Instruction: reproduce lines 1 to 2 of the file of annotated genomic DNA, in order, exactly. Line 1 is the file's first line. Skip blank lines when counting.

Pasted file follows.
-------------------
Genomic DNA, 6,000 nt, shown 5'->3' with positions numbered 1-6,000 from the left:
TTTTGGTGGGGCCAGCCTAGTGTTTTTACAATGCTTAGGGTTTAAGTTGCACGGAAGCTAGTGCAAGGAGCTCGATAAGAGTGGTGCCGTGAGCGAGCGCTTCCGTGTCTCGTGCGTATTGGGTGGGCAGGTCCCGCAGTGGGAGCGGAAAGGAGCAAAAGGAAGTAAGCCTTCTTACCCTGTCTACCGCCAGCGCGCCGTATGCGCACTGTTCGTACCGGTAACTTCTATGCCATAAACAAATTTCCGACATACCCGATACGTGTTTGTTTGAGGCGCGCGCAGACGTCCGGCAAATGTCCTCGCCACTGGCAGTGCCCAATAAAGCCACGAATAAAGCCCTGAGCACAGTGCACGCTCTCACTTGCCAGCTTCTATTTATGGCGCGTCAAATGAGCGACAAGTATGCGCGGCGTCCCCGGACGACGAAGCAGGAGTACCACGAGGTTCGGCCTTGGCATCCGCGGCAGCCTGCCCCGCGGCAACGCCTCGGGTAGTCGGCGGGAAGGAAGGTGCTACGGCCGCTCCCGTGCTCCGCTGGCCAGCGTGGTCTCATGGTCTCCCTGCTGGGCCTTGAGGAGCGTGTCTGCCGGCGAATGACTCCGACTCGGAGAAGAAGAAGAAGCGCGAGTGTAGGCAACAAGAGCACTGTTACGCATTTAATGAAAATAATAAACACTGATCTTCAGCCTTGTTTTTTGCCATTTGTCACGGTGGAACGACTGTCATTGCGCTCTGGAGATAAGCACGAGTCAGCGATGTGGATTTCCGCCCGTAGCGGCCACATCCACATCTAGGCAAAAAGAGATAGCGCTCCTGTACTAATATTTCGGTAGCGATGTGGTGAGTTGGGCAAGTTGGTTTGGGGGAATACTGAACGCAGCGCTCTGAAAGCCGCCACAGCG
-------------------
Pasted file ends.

Genomic DNA, 6,000 nt, shown 5'->3' with positions numbered 1-6,000 from the left:
TTTTGGTGGGGCCAGCCTAGTGTTTTTACAATGCTTAGGGTTTAAGTTGCACGGAAGCTAGTGCAAGGAGCTCGATAAGAGTGGTGCCGTGAGCGAGCGCTTCCGTGTCTCGTGCGTATTGGGTGGGCAGGTCCCGCAGTGGGAGCGGAAAGGAGCAAAAGGAAGTAAGCCTTCTTACCCTGTCTACCGCCAGCGCGCCGTATGCGCACTGTTCGTACCGGTAACTTCTATGCCATAAACAAATTTCCGACATACCCGATACGTGTTTGTTTGAGGCGCGCGCAGACGTCCGGCAAATGTCCTCGCCACTGGCAGTGCCCAATAAAGCCACGAATAAAGCCCTGAGCACAGTGCACGCTCTCACTTGCCAGCTTCTATTTATGGCGCGTCAAATGAGCGACAAGTATGCGCGGCGTCCCCGGACGACGAAGCAGGAGTACCACGAGGTTCGGCCTTGGCATCCGCGGCAGCCTGCCCCGCGGCAACGCCTCGGGTAGTCGGCGGGAAGGAAGGTGCTACGGCCGCTCCCGTGCTCCGCTGGCCAGCGTGGTCTCATGGTCTCCCTGCTGGGCCTTGAGGAGCGTGTCTGCCGGCGAATGACTCCGACTCGGAGAAGAAGAAGAAGCGCGAGTGTAGGCAACAAGAGCACTGTTACGCATTTAATGAAAATAATAAACACTGATCTTCAGCCTTGTTTTTTGCCATTTGTCACGGTGGAACGACTGTCATTGCGCTCTGGAGATAAGCACGAGTCAGCGATGTGGATTTCCGCCCGTAGCGGCCACATCCACATCTAGGCAAAAAGAGATAGCGCTCCTGTACTAATATTTCGGTAGCGATGTGGTGAGTTGGGCAAGTTGGTTTGGGGGAATACTGAACGCAGCGCTCTGAAAGCCGCCACAGCG